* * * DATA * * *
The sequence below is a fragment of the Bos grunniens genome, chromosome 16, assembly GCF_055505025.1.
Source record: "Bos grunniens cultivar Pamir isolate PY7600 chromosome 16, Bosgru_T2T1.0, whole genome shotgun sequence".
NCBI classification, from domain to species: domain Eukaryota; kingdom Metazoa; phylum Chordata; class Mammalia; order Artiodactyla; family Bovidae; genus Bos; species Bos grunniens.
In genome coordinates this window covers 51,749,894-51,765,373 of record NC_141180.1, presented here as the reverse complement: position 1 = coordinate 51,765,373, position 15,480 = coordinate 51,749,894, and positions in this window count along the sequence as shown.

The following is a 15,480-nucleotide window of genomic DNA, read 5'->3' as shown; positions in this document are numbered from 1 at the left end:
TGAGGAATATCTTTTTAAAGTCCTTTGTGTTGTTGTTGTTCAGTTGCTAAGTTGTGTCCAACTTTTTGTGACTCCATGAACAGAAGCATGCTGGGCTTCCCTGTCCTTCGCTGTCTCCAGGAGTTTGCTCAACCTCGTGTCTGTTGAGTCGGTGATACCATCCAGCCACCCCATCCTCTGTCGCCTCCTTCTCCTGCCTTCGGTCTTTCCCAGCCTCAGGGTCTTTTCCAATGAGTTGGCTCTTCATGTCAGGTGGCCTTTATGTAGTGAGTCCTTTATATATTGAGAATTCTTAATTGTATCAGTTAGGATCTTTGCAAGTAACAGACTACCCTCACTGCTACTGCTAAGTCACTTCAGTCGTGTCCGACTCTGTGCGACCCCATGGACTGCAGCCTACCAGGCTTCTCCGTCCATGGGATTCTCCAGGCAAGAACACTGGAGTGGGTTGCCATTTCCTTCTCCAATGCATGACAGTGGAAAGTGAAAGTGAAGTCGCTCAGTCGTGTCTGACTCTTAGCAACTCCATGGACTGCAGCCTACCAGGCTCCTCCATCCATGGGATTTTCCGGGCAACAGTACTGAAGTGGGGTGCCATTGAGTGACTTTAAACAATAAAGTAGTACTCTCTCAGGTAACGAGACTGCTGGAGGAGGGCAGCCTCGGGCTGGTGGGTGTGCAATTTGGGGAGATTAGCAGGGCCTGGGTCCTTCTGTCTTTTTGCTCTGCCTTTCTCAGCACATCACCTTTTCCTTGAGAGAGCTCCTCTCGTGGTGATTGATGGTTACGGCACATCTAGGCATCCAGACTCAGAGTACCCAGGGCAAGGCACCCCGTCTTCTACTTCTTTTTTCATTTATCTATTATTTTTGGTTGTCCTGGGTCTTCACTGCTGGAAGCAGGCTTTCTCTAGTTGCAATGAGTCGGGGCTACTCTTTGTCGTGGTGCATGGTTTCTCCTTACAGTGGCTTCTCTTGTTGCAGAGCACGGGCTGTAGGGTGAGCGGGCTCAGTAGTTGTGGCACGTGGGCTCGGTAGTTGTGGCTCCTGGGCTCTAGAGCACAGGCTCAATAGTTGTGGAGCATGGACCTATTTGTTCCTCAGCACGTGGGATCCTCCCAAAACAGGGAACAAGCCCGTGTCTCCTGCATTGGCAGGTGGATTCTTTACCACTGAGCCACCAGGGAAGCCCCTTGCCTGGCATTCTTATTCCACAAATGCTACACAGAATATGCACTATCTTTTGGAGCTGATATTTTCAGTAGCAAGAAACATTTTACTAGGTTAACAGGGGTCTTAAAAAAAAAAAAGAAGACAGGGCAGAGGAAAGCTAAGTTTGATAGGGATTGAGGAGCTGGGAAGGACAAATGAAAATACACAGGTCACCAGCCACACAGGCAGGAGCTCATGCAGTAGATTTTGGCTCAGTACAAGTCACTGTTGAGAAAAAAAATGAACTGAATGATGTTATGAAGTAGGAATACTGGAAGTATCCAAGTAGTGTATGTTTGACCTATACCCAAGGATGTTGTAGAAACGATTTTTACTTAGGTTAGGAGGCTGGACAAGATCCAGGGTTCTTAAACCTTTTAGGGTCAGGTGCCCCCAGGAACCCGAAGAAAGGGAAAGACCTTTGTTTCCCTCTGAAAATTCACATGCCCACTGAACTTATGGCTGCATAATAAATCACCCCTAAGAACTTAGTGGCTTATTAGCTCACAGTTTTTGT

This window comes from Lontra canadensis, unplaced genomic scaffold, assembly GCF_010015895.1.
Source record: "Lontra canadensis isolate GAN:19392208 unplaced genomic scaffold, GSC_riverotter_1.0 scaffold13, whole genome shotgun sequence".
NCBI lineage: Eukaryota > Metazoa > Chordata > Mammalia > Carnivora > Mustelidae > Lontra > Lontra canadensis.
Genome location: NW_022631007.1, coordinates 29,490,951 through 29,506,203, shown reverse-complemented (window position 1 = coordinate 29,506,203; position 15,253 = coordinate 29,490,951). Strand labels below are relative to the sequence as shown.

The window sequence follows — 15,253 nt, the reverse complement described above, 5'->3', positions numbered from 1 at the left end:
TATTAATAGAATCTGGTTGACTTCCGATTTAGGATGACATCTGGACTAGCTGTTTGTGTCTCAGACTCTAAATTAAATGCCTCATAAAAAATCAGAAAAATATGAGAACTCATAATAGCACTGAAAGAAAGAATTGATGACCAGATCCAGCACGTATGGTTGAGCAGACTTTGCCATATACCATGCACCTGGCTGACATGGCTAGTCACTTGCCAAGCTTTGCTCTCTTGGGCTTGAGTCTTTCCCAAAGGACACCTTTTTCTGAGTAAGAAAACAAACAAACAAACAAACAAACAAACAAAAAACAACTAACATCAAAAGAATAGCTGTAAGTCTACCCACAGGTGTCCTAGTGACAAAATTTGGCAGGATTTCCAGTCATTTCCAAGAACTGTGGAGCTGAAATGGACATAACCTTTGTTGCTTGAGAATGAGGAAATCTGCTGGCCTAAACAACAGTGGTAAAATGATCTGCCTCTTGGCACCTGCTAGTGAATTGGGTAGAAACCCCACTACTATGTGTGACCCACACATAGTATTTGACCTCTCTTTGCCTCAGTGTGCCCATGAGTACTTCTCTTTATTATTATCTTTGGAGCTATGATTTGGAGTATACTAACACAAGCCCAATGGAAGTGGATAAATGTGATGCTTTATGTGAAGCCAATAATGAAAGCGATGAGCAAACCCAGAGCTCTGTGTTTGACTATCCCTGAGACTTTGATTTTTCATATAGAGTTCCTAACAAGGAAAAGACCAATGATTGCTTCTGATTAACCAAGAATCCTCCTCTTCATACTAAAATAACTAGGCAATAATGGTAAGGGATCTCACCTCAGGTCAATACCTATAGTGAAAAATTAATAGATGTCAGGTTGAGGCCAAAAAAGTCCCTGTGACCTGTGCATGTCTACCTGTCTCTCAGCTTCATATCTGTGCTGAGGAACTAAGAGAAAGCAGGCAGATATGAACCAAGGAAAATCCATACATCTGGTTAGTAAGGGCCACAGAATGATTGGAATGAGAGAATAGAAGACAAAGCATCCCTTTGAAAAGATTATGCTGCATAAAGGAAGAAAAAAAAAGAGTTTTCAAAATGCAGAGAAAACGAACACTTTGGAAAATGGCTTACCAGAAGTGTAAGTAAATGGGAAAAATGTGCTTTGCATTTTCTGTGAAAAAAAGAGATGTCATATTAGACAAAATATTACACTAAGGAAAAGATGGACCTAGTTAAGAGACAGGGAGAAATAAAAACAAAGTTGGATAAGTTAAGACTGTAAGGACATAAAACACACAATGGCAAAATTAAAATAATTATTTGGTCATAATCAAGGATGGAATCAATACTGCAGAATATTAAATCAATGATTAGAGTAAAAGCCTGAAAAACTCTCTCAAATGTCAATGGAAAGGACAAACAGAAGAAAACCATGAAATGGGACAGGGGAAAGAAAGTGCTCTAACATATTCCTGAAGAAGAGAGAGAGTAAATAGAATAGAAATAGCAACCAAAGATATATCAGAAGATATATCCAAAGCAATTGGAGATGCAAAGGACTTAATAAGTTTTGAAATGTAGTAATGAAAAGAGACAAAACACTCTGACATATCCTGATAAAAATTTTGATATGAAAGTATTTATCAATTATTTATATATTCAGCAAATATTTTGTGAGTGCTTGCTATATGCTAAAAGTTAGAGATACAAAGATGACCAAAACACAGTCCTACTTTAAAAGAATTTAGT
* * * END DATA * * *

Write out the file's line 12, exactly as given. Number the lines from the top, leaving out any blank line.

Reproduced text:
TATTAATAGAATCTGGTTGACTTCCGATTTAGGATGACATCTGGACTAGCTGTTTGTGTCTCAGACTCTAAATTAAATGCCTCATAAAAAATCAGAAAAATATGAGAACTCATAATAGCACTGAAAGAAAGAATTGATGACCAGATCCAGCACGTATGGTTGAGCAGACTTTGCCATATACCATGCACCTGGCTGACATGGCTAGTCACTTGCCAAGCTTTGCTCTCTTGGGCTTGAGTCTTTCCCAAAGGACACCTTTTTCTGAGTAAGAAAACAAACAAACAAACAAACAAACAAACAAAAAACAACTAACATCAAAAGAATAGCTGTAAGTCTACCCACAGGTGTCCTAGTGACAAAATTTGGCAGGATTTCCAGTCATTTCCAAGAACTGTGGAGCTGAAATGGACATAACCTTTGTTGCTTGAGAATGAGGAAATCTGCTGGCCTAAACAACAGTGGTAAAATGATCTGCCTCTTGGCACCTGCTAGTGAATTGGGTAGAAACCCCACTACTATGTGTGACCCACACATAGTATTTGACCTCTCTTTGCCTCAGTGTGCCCATGAGTACTTCTCTTTATTATTATCTTTGGAGCTATGATTTGGAGTATACTAACACAAGCCCAATGGAAGTGGATAAATGTGATGCTTTATGTGAAGCCAATAATGAAAGCGATGAGCAAACCCAGAGCTCTGTGTTTGACTATCCCTGAGACTTTGATTTTTCATATAGAGTTCCTAACAAGGAAAAGACCAATGATTGCTTCTGATTAACCAAGAATCCTCCTCTTCATACTAAAATAACTAGGCAATAATGGTAAGGGATCTCACCTCAGGTCAATACCTATAGTGAAAAATTAATAGATGTCAGGTTGAGGCCAAAAAAGTCCCTGTGACCTGTGCATGTCTACCTGTCTCTCAGCTTCATATCTGTGCTGAGGAACTAAGAGAAAGCAGGCAGATATGAACCAAGGAAAATCCATACATCTGGTTAGTAAGGGCCACAGAATGATTGGAATGAGAGAATAGAAGACAAAGCATCCCTTTGAAAAGATTATGCTGCATAAAGGAAGAAAAAAAAAGAGTTTTCAAAATGCAGAGAAAACGAACACTTTGGAAAATGGCTTACCAGAAGTGTAAGTAAATGGGAAAAATGTGCTTTGCATTTTCTGTGAAAAAAAGAGATGTCATATTAGACAAAATATTACACTAAGGAAAAGATGGACCTAGTTAAGAGACAGGGAGAAATAAAAACAAAGTTGGATAAGTTAAGACTGTAAGGACATAAAACACACAATGGCAAAATTAAAATAATTATTTGGTCATAATCAAGGATGGAATCAATACTGCAGAATATTAAATCAATGATTAGAGTAAAAGCCTGAAAAACTCTCTCAAATGTCAATGGAAAGGACAAACAGAAGAAAACCATGAAATGGGACAGGGGAAAGAAAGTGCTCTAACATATTCCTGAAGAAGAGAGAGAGTAAATAGAATAGAAATAGCAACCAAAGATATATCAGAAGATATATCCAAAGCAATTGGAGATGCAAAGGACTTAATAAGTTTTGAAATGTAGTAATGAAAAGAGACAAAACACTCTGACATATCCTGATAAAAATTTTGATATGAAAGTATTTATCAATTATTTATATATTCAGCAAATATTTTGTGAGTGCTTGCTATATGCTAAAAGTTAGAGATACAAAGATGACCAAAACACAGTCCTACTTTAAAAGAATTTAGT